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Super star volunteer and celebrity interviewer Olivia Wood dazzles us with another insider look at a local band, this time featuring LA’s own Celebrity Crush!

Want to see more? Check out Wood’s last interview with French Vanilla!


What are your names, where are you all from, and how long have you been making music together?

Jesse: Our names are Jesse, Nick, Yali and Violet. Nick and I live in Valley Village, Yali lives in Mar Vista and Violet is from Sunland.

We started playing music together in fall of 2013. It originally started out as Soma, a project between Nick and I. I started seeing him at shows, and he told me he was in the band Slow Hollows and invited me to their next show. I went, I saw them and was blown away by how talented he was. I asked if we wanted to jam and he was down. We had this strange shoegaze jam and both loved it.

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Something that I immediately noticed about your music is your use of complex and interlocking guitar lines. What’s the process of writing these like?

Yali: Usually Jesse writes a cool bassline or lead part and then I’ll play along, often using my own looper at home to come up with harmonies.

Jesse: Well, I’m a big fan of bands that use interlocking single note guitar harmonies, so when I write I always keep that in mind. I usually start my writing process by using my looper and seeing what I can get out of it. But also it’s just what comes out naturally when we write together. Yali is always creating these wonderful guitar harmonies.

You have a song called “Crying at Disneyland.” Is it based on a true story?

Jesse: It’s a metaphor for the times in my life where I have every reason in the world to be happy but I still feel terrible. Specifically, it’s about being rejected and reaching a certain breaking point where things need to change. I come from a pretty hyper-conservative background. I felt completely alone in social, religious and scholastic circles. I remember the people I grew up around wanted me to join their church; I tried but I couldn’t do it. As soon as I graduated from high school, I broke away from all of them and never turned back. I needed to shed the things in my life that simply didn’t work, even it they were people.
So it’s about finding myself along with being severely heartbroken. I know a lot of other people have felt that way. It’s a little cliche, but it’s an honest song. I wouldn’t have written it unless I felt it.

Danger Collective is distributing your debut album The Halo Effect, and they’re associated with a lot of great up-and-coming bands in Los Angeles. What has it been like working with them?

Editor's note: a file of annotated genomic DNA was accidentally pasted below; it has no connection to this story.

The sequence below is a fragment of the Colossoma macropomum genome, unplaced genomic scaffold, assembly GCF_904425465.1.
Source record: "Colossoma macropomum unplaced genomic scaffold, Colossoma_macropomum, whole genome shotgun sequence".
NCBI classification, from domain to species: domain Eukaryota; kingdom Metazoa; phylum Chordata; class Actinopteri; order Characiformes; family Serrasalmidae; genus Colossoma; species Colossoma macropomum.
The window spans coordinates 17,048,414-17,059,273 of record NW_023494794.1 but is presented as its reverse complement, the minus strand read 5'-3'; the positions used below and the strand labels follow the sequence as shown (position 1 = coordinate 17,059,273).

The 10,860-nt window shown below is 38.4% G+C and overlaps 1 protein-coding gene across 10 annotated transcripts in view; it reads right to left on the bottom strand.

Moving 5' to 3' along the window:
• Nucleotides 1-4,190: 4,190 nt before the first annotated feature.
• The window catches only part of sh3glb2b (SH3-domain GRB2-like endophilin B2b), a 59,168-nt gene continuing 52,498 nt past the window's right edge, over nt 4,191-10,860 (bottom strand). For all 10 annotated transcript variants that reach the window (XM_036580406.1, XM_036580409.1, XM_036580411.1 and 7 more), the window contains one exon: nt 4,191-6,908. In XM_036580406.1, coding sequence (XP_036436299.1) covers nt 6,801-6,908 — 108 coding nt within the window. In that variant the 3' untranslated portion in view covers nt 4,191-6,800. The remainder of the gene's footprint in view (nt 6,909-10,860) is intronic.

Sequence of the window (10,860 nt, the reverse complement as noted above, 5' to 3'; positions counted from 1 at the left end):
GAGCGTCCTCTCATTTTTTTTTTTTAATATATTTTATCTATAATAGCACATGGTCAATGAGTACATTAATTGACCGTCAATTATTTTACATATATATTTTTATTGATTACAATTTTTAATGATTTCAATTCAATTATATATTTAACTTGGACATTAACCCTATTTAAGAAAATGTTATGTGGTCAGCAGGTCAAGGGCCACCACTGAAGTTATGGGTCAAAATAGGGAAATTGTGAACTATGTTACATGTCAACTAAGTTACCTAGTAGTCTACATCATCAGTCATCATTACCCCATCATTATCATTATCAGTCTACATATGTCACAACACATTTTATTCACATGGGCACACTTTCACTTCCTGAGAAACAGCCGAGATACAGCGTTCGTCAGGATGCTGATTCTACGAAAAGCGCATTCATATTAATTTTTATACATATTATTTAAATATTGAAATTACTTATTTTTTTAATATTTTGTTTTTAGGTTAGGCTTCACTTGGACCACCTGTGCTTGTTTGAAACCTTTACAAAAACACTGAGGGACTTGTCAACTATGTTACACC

Jesse: It has been really fun working with Danger Collective because they’re just all of our friends who have similar goals in mind. It’s really comforting being around people you know.

Another thing I love about Danger is how they really nourish each band they take on. They really pay attention to how things are going with everyone and they benefit from that because their management honestly works for everyone.

Nick: It’s great, all the dudes are nice and talented musicians and hard working guys and they do their stuff well.

Who are you influenced by in terms of your sound?

Celebrity Crush 1Jesse: Some of my well known influences would be Smashing Pumpkins, My Bloody Valentine, Elvis Depressedly, American Football, Alex G, New Order, Teen Suicide, Joy Division, Slowdive, The Wake, Owen Pallett, The Drums, Atlas Sound, The Smiths, Sonic Youth, The Velvet Underground and especially Arcade Fire. I’m also influenced by bands around here in Los Angeles like: Michael Vidal / Abe Vigoda, Ghost Noise, Current Joys, R.L. Kelly, Slow Hollows, Roses and Moaning. The list could go on and on.

The thing with the local bands is that not only have they inspired me musically but they’ve really inspired my standards for being an artist. Seeing these guys grow their bands and work so hard makes me want to push myself and support them.

Arcade Fire more recently inspired me with Neon Bible. I could relate to many of their concepts dealing with ethics, truth, being a good person, trying to help humanity and solutions for all of the big picture insanity in the world. If our band could ever inspire someone to go out and do something about the world I would consider us a success.

Jim Smith and The Smell play a very important role in our music. The Smell supports so many young artists in LA and is a huge influence on our band. Jim really puts his all into that place and it’s just because he cares about what it stands for. There’s no status or clique to The Smell, just music, and that’s beautiful.

The last thing is probably one of the most important inspirations for my music: actual life events! I feel that if songwriters only write about music it’s like pointing two mirrors at one another so the concepts of the songs get lost. You kind of actually have to live a little bit of life to write something good and relatable.

What are your plans for 2016? Can we expect new Celebrity Crush music?

Jesse: We’re in the process of writing our second album right now and we’re halfway through it so you can definitely expect new music! We’re booking some really great shows coming up and will be filming more music videos. We really want to start having some performance art on stage but it’s still just an abstract idea at the moment. But expect good things.

Celebrity Crush can be found on Facebook and Bandcamp.